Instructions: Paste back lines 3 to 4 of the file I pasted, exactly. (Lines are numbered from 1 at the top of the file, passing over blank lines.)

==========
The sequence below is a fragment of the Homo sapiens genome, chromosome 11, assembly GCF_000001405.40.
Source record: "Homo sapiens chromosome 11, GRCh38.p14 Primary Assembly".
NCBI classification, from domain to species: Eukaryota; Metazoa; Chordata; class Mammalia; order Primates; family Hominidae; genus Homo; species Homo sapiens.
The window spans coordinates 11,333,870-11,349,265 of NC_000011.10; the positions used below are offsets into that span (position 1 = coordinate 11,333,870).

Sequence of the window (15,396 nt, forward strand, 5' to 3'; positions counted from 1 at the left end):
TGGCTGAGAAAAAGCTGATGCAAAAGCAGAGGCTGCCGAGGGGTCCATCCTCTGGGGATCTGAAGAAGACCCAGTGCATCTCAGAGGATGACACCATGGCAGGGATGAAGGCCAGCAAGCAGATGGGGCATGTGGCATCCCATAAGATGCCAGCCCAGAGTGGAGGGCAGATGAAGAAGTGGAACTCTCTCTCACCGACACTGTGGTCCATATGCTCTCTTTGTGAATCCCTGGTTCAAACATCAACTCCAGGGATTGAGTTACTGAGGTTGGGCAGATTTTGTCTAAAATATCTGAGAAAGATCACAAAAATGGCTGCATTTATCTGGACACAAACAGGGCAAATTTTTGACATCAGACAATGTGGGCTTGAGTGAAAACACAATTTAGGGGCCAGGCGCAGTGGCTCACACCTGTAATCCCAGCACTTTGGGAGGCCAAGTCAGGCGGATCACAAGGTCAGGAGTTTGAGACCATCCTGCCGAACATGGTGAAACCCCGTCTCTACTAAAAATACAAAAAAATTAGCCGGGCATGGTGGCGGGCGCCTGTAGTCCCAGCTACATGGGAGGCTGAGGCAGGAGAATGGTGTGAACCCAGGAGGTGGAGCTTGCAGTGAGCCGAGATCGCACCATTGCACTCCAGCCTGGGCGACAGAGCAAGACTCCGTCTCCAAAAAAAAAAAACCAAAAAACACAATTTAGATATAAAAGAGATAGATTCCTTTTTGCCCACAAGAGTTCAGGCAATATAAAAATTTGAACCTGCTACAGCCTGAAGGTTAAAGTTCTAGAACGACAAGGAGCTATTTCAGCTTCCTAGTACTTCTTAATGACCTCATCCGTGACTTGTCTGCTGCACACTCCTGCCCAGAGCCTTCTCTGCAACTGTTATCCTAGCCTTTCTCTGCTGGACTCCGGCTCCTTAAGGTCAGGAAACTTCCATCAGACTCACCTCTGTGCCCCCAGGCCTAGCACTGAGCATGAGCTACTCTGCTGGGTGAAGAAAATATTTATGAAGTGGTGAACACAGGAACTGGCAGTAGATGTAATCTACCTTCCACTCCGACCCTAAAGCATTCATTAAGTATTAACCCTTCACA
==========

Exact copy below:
NCBI classification, from domain to species: Eukaryota; Metazoa; Chordata; class Mammalia; order Primates; family Hominidae; genus Homo; species Homo sapiens.
The window spans coordinates 11,333,870-11,349,265 of NC_000011.10; the positions used below are offsets into that span (position 1 = coordinate 11,333,870).